Weighing down the bill

The maneuvering began the evening before the vote, and it could be heard as the copy shop in the state Senate buzzed with activity. 

As soon as the Senate Appropriations Committee finished its work Wednesday afternoon, setting up Thursday’s vote, lawmakers started flooding staffers with budget amendments for the floor session.

By 6 p.m. Wednesday, Sen. Kelli Ward, R-Lake Havasu City, had filed seven amendments designed to weigh down the expansion proposal. Ward, a physician and freshman lawmaker, is one of the Senate’s most outspoken Medicaid- expansion opponents.

Biggs came in with 13 anti-expansion amendments. 

Majority Leader John McComish, R-Phoenix, filed two amendments, which contained the heart of the fight. 

Though he had not publicly expressed support for the plan, he was thought to be on board and, in the end, became the spear carrier for Medicaid expansion.

In all, there were 24 Medicaid-related amendments, and 34 were related to other parts of the budget.

Decision day

Thursday opened with a tense Republican caucus meeting. GOP senators aired their differences on the the expansion proposal as a crowd of lobbyists, reporters and Capitol regulars listened in.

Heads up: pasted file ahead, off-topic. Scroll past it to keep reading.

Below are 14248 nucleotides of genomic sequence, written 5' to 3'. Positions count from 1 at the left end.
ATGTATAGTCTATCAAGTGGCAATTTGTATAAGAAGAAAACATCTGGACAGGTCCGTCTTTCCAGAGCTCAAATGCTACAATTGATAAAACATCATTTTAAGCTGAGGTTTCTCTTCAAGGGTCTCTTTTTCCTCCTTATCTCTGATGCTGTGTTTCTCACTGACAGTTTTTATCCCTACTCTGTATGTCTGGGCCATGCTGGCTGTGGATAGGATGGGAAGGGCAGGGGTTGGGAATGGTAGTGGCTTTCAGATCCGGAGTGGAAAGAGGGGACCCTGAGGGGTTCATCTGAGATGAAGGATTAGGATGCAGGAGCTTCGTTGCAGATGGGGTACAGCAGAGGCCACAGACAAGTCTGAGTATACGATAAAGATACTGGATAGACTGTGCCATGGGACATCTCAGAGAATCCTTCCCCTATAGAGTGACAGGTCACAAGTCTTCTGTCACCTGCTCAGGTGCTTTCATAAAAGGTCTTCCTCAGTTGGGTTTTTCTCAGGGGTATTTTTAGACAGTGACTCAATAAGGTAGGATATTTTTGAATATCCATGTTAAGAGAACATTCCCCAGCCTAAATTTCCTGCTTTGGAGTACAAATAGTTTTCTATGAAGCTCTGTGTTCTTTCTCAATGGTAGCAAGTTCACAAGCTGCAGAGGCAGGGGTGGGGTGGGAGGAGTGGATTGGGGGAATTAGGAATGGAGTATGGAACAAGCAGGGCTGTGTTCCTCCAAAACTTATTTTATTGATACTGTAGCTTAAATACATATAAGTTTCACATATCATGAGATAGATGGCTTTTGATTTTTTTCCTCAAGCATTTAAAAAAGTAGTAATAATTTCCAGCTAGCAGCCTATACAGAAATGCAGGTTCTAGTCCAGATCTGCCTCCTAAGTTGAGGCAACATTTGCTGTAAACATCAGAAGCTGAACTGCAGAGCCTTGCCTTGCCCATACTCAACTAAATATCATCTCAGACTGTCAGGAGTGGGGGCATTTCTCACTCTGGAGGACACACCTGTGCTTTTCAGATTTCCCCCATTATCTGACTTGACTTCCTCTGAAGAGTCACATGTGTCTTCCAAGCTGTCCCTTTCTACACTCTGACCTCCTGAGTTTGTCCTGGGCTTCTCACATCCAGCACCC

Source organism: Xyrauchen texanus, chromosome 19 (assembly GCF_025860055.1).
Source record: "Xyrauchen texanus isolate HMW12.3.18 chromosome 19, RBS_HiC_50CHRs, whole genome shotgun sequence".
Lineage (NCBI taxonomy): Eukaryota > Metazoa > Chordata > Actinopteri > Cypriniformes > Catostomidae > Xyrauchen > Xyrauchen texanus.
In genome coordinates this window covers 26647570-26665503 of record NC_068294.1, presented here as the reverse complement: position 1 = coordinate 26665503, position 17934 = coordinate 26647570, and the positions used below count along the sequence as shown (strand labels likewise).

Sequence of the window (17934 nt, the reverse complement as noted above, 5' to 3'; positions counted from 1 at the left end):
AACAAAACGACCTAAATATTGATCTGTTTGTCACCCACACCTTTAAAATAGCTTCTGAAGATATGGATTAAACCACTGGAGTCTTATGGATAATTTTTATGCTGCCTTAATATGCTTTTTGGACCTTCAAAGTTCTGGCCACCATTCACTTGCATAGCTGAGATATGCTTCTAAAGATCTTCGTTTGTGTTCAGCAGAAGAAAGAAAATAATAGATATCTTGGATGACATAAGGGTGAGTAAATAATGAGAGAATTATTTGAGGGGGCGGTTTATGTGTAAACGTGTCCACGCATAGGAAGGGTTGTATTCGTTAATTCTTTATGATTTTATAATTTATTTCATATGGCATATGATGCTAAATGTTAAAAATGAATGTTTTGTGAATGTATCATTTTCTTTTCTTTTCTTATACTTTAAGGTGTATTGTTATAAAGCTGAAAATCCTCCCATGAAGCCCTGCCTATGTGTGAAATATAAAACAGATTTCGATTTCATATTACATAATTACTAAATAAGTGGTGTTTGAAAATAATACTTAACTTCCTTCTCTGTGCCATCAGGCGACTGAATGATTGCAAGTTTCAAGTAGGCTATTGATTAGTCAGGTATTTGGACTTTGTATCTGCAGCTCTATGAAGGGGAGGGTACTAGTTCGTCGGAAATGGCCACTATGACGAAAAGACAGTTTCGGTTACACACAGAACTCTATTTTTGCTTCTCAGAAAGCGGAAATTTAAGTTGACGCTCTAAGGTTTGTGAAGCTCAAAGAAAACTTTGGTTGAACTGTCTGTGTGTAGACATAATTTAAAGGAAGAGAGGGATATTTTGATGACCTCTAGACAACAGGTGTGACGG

Sen. Rick Murphy, R-Peoria, called McComish’s sponsorship of the Medicaid-expansion amendment a “betrayal” because most of his GOP colleagues were opposed to it. 

And, he predicted, the move would be an incentive for more Arizonans to take a cut in pay so they would qualify for state-sponsored health coverage.

Sen. Al Melvin, R-Tucson, urged his colleagues to reject the lure of the federal money that would pay for most of the expansion.

“To me, it’s immoral and unethical to accept this money,” he said.

The meeting lasted an hour and a half. McComish held his comments to the end.

“People of good faith and good conscience differ,” he said. He wanted a civil debate.

With that, the meeting ended, and members filtered out of the room and up to the Senate floor, where proceedings opened with debate and voice votes on all the budget bills except the Kryptonite that is Medicaid expansion.